YouTube is lowering the default resolution of video streamed in the United States in response to the uptick in network traffic due to the coronavirus. You can still dial up a higher-resolution stream, though.
Intel's upcoming Tiger Lake chip includes a new feature called Thunderbolt 4, which almost immediately has become bogged down by vague terminology.
Brave Software releases its privacy-minded Brave browser for general use. It's an excellent, streamlined browser that commits itself to your privacy, and with the potential to make you some money, too.
Dark mode arrives in the mobile version of Outlook today, Microsoft said, and will be extended to other Office apps for iOS once iOS 13 drops.
Facebook confirms that user passwords from Facebook, Facebook Lite, and Instagram were being stored in a readable format on Facebook servers. Hundreds of millions of accounts will be notified accordingly.
If you'd prefer discussing a critical email within Slack's chat rooms and not within Outlook, then Slack's integration with Office 365 is for you.
Facebook chief executive Mark Zuckerberg outlined how a commitment to privacy will affect the future of Facebook apps like Instagram and WhatsApp, but generally ignored the broader problems facing the platform.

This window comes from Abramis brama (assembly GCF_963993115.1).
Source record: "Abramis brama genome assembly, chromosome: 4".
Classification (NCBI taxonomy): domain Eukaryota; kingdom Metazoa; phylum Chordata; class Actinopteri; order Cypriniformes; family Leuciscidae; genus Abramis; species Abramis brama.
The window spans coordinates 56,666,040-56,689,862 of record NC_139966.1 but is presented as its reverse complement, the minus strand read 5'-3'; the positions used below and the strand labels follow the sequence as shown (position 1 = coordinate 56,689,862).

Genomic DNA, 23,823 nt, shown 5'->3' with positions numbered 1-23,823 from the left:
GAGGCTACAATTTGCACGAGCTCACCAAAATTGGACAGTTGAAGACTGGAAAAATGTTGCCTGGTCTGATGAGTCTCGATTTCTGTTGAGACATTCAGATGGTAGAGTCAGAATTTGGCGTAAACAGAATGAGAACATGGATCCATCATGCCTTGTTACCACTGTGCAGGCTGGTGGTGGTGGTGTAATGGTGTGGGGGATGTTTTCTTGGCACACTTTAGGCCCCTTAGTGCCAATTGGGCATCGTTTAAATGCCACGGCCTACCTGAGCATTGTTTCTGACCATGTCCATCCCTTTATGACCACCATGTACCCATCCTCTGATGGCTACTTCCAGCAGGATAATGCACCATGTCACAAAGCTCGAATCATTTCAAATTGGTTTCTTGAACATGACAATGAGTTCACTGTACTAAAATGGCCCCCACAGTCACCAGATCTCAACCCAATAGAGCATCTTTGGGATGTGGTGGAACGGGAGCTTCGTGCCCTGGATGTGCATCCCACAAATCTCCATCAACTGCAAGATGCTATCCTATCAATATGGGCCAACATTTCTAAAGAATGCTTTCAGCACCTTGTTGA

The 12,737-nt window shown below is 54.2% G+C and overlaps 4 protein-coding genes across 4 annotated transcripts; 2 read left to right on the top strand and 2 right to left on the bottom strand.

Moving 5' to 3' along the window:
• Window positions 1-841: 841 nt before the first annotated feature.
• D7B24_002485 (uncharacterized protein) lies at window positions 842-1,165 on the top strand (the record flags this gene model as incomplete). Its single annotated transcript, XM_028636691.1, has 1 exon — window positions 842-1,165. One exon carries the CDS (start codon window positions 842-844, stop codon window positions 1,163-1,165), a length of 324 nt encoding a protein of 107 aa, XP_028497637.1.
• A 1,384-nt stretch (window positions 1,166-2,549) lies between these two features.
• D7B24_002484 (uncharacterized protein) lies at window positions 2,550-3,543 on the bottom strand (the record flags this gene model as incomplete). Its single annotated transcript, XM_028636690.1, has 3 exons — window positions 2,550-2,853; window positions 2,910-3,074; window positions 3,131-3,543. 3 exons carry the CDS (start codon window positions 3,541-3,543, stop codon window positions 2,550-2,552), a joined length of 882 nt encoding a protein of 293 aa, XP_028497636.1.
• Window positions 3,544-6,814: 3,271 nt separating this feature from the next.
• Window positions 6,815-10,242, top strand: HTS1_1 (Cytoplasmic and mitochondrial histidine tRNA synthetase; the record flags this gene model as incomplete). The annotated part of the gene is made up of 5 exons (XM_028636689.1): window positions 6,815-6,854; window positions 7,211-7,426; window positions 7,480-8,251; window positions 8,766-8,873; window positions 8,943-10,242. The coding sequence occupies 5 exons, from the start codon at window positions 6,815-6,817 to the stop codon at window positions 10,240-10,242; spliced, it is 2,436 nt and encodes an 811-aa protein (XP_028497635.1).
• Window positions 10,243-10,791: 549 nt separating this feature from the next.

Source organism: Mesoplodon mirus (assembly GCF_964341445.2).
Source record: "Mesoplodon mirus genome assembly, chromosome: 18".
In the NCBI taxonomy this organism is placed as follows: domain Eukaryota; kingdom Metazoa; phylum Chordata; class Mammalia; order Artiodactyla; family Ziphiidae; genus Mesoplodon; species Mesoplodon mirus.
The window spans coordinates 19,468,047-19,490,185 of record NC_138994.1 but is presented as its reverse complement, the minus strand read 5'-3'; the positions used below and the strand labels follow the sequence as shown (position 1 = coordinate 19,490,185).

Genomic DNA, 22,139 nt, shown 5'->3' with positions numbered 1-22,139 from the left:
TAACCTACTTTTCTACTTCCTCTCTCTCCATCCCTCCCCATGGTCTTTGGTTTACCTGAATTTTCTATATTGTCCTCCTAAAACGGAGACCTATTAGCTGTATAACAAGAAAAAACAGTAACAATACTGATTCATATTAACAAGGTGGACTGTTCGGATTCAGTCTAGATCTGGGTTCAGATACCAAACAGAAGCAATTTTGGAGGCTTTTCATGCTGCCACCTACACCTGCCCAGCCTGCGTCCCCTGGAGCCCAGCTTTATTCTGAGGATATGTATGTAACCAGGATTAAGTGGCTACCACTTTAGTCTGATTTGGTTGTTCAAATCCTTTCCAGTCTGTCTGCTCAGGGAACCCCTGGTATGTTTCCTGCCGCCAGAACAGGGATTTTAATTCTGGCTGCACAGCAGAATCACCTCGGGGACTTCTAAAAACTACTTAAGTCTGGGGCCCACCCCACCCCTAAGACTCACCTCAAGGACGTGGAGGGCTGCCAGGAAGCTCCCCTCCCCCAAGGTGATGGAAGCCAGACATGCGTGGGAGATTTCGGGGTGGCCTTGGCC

Meet USB4, which promises to simply the USB naming scheme and integrate the high-bandwidth Thunderbolt 3 specification.
Skype's new background-blurring feature draws attention away from the clutter and puts it back on you. It's easy and it's free.
Who wouldn't want to plug their USB-C notebook into four monitors? This Targus dock is tailor-made for that.
The SanDisk Extreme Pro SSD is designed for video editors, who can take advantage of the drive's 1GB/s read speeds for editing.
A cowed Facebook promised more respect for your privacy at its f8 developer conference, then launched several new features designed for you to engage with the platform and its millions of users.
How to use a VPN to watch the Olympics online via a foreign broadcaster, and avoid the vapid banter of NBC's games coverage.
Intel acknowledged that a CPU kernel bug, being referred to as a side-channel analysis exploit, has the potential to affect chips from ARM and AMD. Patches for the Spectre and Meltdown vulnerabilities may carry performance penalties of between 0 and 30 percent.
Articles by Mark HachmanOlder stories